Losing someone to suicide is different to any other type of loss.
It is sudden, usually unexpected and often violent. And it is not at the hand of another person, as with murder, but at the hand of the one who has died.
Such a death is shocking and traumatic.
It makes no sense.
It can take years to accept that it makes no sense.
After such a terrible loss your beliefs about life are shattered.
You can understand someone getting sick and dying. You can understand an accident. But understanding how someone can take action to end their life is so hard to comprehend and understand.
If you witnessed the person taking that action, or were the one who found them that is so much harder. That is traumatising. Many people with this experience who come to see me report dreaming about finding their loved one and having flashbacks to finding them.
Anyone who lost a loved one in this way can dream about how their loved one died, or looked, as their imagination fills in areas of no or little information.
If you have lost a loved one this way you may have noticed people are less supportive than if you have lost a loved one differently. Many people don’t know what to do or say. There are also many taboos and fear around suicide.
The source of a lot of this fear is the uncertainty of trying to keep someone from killing themselves. Sometimes families are aware that their family member is suicidal and try desperately to keep them alive. Counsellors of suicidal people also worry about keeping them alive. It is a stressful time.
For those who had no warning their loved one was suicidal there is the sense that they failed to notice their loved one’s state of mind.
The reality is that all the best suicide experts in the world cannot keep someone from suiciding. This is something out of our control.
That is hard to accept.
I frequently debrief families and colleagues of a person who has suicided and all say the same things to me:
• Why didn’t I see it?
• I thought they were sad, why didn’t I talk to them/get help/stop them.
• I thought they were getting better.
• They express shock, disbelief and horror at what has happened.
I always tell them that it is impossible to predict when someone is planning to kill themselves.
You can get people help, and usually if they were appearing to be down someone has arranged help, but it is up to the person to utilise that help.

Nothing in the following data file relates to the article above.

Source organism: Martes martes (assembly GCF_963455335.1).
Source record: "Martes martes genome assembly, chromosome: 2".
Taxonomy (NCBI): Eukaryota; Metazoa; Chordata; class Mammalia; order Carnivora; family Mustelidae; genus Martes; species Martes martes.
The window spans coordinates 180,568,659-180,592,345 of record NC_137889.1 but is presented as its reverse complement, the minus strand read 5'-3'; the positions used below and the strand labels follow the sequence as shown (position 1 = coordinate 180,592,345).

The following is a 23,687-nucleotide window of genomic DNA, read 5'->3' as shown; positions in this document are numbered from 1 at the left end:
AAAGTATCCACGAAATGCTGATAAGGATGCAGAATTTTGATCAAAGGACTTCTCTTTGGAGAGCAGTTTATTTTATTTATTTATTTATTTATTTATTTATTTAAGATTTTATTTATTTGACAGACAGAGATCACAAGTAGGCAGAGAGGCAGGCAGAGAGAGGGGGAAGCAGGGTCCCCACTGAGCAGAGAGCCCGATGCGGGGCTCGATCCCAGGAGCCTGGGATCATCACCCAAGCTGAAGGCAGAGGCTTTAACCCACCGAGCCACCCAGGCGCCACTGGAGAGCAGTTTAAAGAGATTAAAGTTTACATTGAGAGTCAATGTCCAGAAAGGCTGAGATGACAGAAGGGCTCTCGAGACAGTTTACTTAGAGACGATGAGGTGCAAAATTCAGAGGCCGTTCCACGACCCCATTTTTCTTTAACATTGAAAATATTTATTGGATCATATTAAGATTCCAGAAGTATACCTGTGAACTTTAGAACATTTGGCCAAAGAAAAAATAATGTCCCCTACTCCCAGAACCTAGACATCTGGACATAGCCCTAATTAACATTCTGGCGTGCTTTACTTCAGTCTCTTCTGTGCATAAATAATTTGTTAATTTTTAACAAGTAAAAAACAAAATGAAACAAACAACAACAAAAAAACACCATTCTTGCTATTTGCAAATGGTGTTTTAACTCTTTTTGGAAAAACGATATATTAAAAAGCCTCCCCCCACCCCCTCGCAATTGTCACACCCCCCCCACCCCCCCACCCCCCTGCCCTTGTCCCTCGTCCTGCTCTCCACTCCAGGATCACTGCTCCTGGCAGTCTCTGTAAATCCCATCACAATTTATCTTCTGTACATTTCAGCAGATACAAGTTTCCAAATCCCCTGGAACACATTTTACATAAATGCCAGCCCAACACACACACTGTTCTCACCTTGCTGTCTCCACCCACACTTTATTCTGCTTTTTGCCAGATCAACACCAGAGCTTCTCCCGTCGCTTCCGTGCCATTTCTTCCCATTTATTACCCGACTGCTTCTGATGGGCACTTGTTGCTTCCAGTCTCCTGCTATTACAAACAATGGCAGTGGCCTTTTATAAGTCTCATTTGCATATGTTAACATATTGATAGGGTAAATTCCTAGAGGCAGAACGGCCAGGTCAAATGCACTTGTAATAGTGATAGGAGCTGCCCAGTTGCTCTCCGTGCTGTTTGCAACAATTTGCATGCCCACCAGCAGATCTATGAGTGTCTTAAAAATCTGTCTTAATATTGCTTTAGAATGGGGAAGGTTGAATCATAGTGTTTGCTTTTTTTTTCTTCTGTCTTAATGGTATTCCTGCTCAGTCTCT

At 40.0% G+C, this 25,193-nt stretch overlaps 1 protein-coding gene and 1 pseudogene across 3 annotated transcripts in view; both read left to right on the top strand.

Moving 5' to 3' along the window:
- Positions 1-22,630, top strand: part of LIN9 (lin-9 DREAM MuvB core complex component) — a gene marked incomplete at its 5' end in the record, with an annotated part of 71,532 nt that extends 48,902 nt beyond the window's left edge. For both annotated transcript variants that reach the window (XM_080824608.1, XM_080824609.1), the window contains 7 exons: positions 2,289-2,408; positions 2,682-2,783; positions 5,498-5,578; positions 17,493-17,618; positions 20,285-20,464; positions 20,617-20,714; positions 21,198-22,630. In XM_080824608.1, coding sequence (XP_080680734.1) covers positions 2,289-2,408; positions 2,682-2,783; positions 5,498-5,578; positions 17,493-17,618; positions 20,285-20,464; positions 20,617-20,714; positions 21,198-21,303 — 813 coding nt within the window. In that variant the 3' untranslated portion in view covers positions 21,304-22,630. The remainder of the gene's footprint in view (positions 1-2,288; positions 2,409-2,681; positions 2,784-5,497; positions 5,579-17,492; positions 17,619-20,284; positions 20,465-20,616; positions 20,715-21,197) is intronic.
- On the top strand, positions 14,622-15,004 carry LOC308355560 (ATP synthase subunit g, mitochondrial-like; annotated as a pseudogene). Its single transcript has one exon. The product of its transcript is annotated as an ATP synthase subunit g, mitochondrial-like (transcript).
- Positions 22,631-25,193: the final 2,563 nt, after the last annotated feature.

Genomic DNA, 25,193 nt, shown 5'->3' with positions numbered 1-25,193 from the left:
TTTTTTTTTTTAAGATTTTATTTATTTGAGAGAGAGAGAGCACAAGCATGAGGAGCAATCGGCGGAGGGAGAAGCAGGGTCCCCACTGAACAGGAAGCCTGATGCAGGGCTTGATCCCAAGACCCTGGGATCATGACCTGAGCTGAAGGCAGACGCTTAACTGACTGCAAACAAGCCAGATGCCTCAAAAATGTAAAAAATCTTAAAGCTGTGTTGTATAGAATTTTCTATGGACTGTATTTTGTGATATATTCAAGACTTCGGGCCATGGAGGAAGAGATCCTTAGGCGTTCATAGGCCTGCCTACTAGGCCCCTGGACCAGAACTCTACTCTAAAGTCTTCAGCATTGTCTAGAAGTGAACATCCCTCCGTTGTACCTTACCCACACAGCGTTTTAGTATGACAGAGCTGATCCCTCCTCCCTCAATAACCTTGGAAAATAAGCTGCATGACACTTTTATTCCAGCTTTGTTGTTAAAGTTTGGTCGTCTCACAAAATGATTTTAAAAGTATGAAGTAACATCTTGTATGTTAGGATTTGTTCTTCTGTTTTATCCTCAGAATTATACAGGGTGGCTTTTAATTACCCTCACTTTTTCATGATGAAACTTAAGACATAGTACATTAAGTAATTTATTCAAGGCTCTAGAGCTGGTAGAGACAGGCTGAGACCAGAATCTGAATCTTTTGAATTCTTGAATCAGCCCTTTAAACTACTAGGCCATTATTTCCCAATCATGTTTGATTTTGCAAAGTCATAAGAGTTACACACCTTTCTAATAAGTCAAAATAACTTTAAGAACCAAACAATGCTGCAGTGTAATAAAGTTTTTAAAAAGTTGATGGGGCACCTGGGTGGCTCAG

It is impossible to know just what is going on in another person’s mind. The idea of someone being so down that death seems a viable option is horrifying. You can ask a person if they are feeling suicidal and they may honestly answer you. They may not.
You are not to blame for the choices your loved one has made.
You want to know why they did it. You will probably never know. You will spend the rest of your life wondering, but you will never know.
Somewhere in all this confusion and turmoil you will find strengths to survive this. Do seek help, one of the biggest risk factors for suicide is being bereaved by suicide. See seeking counselling help as one of the strengths you possess.
The 4 strategies I use when working with you, and ones you can learn to use on your own later, are:
This involves finding a imaginary space where you can feel safe. This is where you can go when things seem overwhelming.
People imagine all manner of spaces where they feel safe. Often they are spaces where the person has felt safe in the past. Do you have a space where you have felt safe and could utilise now?
Grounding is connecting to the earth. Feeling yourself supported and energised by the energy of the earth. Feeling the safety of your connection to the earth.
I may teach you exercises to ground yourself.
Being aware of your thoughts and feelings is important. Part of mindfulness is noticing these feelings and thoughts, naming them, and learning to only engage with them when you are able to.
This allows you to work through the difficult and painful process of grieving. It allows you to choose the times when you feel ready to deal with this pain. It will take time, and you will not always be able to control this, but over time learning mindfulness will help you take control of your life and learn to live with your loss.
With mindfulness, you will be able to learn to be with your difficult thoughts and emotions in a controlled way that allows you to process them.
- Window of Tolerance
The Window of Tolerance is where you can feel in control of your emotions and actions and are able to cope with things that happen to you.
Being bereaved, especially by suicide, is going to throw you outside your Window of Tolerance a lot. Any time you find yourself crying uncontrollably. Any time you feel you can’t cope with going to work, leaving the house, going home, and so on, you are moving outside your Window of Tolerance.
In time you do move back into that Window space. Feeling so out of control is not permanent. It is just an aspect of bereavement. Understanding this is only temporary is helpful.
It is also possible for you to learn how to get back into that Window space as you grieve.
If you would like to talk to me about how I can help you with learning to live with the suicide loss of your loved one, please contact me on 0409396608 or firstname.lastname@example.org
If you would like to learn more, I write a regular newsletter with interesting information, tips, information on courses, and the occasional freebie. At the moment I have a free mindfulness meditation for anyone who signs up to my newsletter. This meditation offers a way to safely explore your feelings and learn to be okay with them. If you would like to subscribe please click on the link here: http://eepurl.com/g8Jpiz